Records and the Playing of Music

Today’s generation has never even seen records. I know that my daughter will probably wonder what these black discs are if she saw one. However we were bought up in the time when records gave way to cassette players and then we saw the advent of CDs as well. However I believe that connoisseurs of music still swear by the discs of yore.
During my childhood, the record player was quite a luxury, at least in the circles that we lived. There were just a few families which possessed one of these and we all used to go to their houses to listen. I remember that one of our neighbours, the Roys, had a magnificent instrument. It was not just a player, but a record changer. It was a fine piece of engineering which could play several records one after the other. Rather than listening to the music I used to watch I n fascination as the stylus raised itself after one record stopped playing and it moved out of the way while the next record fell into place from the stack which we had piled up earlier. The stylus then moved back and the sounds of music flooded the room. To my unsophisticated mind, it was akin to magic. One problem of the ubiquity of complicated technology that we use nowadays is that it has taken the wonder out of it and we take it for granted.
I can scarcely remember the songs we used to listen to. Uncle had a collection of songs from the fifties. I remember one of them very vividly; this was the 1960 hit by Earl Grant, the famous song Number 54. We used to be convulsed at the thought of a house with bamboo roofs and bamboo walls; it even had a bamboo floor! If memory does not play me false I heard Harry Belafonte’s famous Jamaica farewell on this player for the first time. And the memories have remained to this day.

Our friend Pradeep who lived next door got a record player as a gift, perhaps on a birthday. It was a godsend for all of us who were his fiends as we could then use his player to listen endlessly to the songs of the sixties and the seventies. He had a large collection of 45 rpm records which were our introduction to Western pop music. The Beatles were God, of course, but Cliff Richard was also one of our favourites. The sonorous voice of Tom Jones and Jim Reeves’ sentimental songs were grist to our adolescent sentimentalism. There were three types of record then, 78 Rpms which were already rare even in the late sixties and early seventies, 33 rpm long playing records which could play for about 45 minutes on each side and 45 Rpms which played for about 5 minutes and could record one song on each side. We had to change the songs every three minutes, but that was not a burden. And guess what: no remotes!!!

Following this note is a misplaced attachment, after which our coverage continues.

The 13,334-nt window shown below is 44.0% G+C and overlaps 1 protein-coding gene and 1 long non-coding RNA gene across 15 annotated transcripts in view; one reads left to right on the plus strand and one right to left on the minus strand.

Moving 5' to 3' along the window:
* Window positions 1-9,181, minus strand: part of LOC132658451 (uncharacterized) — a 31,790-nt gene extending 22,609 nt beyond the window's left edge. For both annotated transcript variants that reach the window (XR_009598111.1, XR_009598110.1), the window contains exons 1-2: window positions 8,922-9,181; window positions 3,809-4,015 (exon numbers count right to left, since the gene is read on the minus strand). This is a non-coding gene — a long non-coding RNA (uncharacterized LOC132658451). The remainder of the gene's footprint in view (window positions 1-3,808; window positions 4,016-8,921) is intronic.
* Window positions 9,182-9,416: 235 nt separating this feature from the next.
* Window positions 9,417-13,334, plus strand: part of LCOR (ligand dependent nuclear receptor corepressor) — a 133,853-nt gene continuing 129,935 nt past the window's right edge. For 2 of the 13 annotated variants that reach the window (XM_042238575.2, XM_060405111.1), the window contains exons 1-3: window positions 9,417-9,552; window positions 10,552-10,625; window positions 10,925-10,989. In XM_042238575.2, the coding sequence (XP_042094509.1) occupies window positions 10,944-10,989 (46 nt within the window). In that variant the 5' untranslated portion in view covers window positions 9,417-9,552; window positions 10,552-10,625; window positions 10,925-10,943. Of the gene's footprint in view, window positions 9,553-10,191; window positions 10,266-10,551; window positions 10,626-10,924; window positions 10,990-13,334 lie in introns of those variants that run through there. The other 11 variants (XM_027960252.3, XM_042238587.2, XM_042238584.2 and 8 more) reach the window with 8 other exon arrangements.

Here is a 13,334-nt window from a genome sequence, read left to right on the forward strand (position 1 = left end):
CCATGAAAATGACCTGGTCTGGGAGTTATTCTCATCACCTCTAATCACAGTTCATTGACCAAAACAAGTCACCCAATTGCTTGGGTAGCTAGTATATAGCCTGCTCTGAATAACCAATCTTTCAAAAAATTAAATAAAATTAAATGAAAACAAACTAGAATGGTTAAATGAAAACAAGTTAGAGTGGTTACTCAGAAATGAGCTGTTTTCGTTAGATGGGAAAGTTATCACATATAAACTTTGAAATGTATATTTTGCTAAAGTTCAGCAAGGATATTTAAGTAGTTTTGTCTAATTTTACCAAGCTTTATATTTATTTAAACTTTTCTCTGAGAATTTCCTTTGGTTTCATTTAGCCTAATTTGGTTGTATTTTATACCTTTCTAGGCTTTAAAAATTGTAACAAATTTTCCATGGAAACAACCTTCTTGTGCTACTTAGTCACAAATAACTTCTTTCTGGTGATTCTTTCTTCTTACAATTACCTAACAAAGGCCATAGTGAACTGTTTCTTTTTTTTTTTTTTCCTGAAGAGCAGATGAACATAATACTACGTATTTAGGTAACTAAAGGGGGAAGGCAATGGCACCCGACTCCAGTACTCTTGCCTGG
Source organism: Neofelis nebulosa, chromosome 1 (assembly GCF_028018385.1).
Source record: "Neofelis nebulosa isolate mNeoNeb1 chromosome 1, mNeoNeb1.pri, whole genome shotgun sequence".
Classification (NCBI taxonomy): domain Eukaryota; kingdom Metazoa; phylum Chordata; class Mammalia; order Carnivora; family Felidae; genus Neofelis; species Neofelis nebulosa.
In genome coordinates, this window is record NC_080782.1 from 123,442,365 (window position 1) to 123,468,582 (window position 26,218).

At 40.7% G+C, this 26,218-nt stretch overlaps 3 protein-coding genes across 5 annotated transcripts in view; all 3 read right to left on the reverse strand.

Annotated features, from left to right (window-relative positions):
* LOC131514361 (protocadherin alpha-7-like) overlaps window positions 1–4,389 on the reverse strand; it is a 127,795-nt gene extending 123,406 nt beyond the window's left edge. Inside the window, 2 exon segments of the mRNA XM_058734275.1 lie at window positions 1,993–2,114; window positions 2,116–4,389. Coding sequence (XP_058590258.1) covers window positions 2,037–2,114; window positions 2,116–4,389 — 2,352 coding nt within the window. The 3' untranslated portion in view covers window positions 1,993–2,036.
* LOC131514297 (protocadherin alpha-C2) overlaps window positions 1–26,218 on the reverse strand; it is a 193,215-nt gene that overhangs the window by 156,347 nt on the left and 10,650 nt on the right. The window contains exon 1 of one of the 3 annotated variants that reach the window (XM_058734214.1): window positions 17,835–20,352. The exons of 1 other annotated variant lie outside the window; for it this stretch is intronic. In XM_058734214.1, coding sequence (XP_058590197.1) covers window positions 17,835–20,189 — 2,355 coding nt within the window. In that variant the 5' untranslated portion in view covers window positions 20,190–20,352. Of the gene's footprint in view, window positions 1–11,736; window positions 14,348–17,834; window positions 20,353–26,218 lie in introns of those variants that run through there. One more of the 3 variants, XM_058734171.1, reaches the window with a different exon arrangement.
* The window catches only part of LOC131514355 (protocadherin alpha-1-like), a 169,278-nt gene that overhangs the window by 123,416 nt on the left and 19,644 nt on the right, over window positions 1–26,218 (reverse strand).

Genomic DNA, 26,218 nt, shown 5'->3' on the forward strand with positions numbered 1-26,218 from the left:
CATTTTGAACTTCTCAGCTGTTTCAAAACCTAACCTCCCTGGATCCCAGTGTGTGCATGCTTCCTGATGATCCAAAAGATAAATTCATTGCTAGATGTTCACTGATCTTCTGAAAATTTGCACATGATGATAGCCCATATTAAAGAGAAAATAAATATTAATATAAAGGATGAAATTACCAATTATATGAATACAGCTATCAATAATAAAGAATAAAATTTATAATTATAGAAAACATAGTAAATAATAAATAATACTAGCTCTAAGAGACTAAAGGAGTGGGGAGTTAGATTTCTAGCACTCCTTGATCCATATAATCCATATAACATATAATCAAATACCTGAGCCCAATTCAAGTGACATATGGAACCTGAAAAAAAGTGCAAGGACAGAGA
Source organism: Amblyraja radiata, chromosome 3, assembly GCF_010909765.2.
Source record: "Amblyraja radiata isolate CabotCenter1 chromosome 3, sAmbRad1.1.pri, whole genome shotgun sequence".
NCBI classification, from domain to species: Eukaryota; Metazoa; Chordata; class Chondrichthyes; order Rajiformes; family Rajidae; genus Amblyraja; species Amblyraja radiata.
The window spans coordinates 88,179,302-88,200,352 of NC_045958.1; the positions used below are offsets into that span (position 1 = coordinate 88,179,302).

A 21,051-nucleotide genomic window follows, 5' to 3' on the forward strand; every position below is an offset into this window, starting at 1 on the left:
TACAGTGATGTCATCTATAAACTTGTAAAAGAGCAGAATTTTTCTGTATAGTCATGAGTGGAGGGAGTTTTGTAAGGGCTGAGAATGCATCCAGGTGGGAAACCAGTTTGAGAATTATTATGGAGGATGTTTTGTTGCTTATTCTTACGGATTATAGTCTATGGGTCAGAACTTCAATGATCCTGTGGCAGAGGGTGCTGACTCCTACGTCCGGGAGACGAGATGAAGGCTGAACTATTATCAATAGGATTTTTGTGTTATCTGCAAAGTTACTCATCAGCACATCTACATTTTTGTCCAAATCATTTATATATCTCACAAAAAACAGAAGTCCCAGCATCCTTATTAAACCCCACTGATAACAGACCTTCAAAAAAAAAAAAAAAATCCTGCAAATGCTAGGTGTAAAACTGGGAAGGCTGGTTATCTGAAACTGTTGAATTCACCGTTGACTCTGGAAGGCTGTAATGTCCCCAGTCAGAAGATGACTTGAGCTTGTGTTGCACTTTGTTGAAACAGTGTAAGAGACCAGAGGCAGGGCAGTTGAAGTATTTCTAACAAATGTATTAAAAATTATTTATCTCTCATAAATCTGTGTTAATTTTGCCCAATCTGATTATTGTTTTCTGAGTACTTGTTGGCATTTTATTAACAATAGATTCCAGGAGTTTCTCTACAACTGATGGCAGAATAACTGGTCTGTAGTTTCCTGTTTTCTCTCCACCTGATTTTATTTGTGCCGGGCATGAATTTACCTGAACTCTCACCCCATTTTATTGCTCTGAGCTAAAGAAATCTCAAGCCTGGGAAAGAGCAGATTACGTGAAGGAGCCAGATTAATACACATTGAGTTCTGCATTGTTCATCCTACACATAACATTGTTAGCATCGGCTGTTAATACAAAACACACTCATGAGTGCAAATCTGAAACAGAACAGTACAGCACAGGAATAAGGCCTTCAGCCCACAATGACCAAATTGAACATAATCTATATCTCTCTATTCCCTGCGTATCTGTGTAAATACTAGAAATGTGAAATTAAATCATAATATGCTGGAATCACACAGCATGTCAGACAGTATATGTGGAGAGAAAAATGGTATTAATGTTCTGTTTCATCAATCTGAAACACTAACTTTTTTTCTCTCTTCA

There were tape recorders then, spools of tape which moved from one side to the other. It was another wonder to be able to hear ourselves speak. We recorded poems and songs and simple conversation. There must be many mouldering tapes in a thousand households which could be source for cultural history of those times.
We were in college before the cassette tapes became common. They were accompanied by the cassette player which became smaller and smaller every year until the ultimate music maker (or so we thought) , the Sony Walkman was introduced in the eighties. This, I remember feeling was the final frontier: it was the end of history, there could be no further progress. What an idiot I was. It was just after that the CDs came in and listening to music changed even more than we had ever imagined earlier. I only await the day when I will be able to hear a song in my brain remotely from a source somewhere else.


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